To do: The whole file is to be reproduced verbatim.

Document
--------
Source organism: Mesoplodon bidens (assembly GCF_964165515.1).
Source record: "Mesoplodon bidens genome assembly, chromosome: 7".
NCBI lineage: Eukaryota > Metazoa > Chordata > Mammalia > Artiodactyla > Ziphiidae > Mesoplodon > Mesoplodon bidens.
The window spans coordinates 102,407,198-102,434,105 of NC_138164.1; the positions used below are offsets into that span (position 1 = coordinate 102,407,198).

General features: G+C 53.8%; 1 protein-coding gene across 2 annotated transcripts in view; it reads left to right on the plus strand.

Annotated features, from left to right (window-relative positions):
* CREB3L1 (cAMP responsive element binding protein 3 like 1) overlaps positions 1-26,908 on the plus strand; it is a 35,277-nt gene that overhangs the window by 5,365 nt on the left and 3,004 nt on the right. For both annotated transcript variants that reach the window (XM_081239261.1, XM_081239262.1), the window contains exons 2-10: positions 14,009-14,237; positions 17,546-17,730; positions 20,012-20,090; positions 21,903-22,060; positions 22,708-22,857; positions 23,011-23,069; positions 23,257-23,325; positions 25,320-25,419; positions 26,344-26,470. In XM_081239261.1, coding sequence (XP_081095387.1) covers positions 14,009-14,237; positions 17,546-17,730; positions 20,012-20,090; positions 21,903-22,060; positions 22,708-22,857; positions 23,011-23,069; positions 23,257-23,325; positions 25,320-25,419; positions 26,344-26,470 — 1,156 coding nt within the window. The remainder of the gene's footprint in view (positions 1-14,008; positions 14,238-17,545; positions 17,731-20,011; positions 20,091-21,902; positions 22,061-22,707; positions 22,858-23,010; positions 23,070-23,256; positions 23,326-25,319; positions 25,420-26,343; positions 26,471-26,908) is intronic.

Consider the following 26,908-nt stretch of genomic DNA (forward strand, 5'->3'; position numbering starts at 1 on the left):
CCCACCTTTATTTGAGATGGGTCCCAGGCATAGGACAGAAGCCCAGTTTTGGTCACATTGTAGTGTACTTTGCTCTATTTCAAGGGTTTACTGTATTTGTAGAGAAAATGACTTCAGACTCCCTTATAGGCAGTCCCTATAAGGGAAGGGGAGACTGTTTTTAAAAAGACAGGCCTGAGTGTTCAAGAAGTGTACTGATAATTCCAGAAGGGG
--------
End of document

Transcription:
Source organism: Mesoplodon bidens (assembly GCF_964165515.1).
Source record: "Mesoplodon bidens genome assembly, chromosome: 7".
NCBI lineage: Eukaryota > Metazoa > Chordata > Mammalia > Artiodactyla > Ziphiidae > Mesoplodon > Mesoplodon bidens.
The window spans coordinates 102,407,198-102,434,105 of NC_138164.1; the positions used below are offsets into that span (position 1 = coordinate 102,407,198).

General features: G+C 53.8%; 1 protein-coding gene across 2 annotated transcripts in view; it reads left to right on the plus strand.

Annotated features, from left to right (window-relative positions):
* CREB3L1 (cAMP responsive element binding protein 3 like 1) overlaps positions 1-26,908 on the plus strand; it is a 35,277-nt gene that overhangs the window by 5,365 nt on the left and 3,004 nt on the right. For both annotated transcript variants that reach the window (XM_081239261.1, XM_081239262.1), the window contains exons 2-10: positions 14,009-14,237; positions 17,546-17,730; positions 20,012-20,090; positions 21,903-22,060; positions 22,708-22,857; positions 23,011-23,069; positions 23,257-23,325; positions 25,320-25,419; positions 26,344-26,470. In XM_081239261.1, coding sequence (XP_081095387.1) covers positions 14,009-14,237; positions 17,546-17,730; positions 20,012-20,090; positions 21,903-22,060; positions 22,708-22,857; positions 23,011-23,069; positions 23,257-23,325; positions 25,320-25,419; positions 26,344-26,470 — 1,156 coding nt within the window. The remainder of the gene's footprint in view (positions 1-14,008; positions 14,238-17,545; positions 17,731-20,011; positions 20,091-21,902; positions 22,061-22,707; positions 22,858-23,010; positions 23,070-23,256; positions 23,326-25,319; positions 25,420-26,343; positions 26,471-26,908) is intronic.

Consider the following 26,908-nt stretch of genomic DNA (forward strand, 5'->3'; position numbering starts at 1 on the left):
CCCACCTTTATTTGAGATGGGTCCCAGGCATAGGACAGAAGCCCAGTTTTGGTCACATTGTAGTGTACTTTGCTCTATTTCAAGGGTTTACTGTATTTGTAGAGAAAATGACTTCAGACTCCCTTATAGGCAGTCCCTATAAGGGAAGGGGAGACTGTTTTTAAAAAGACAGGCCTGAGTGTTCAAGAAGTGTACTGATAATTCCAGAAGGGG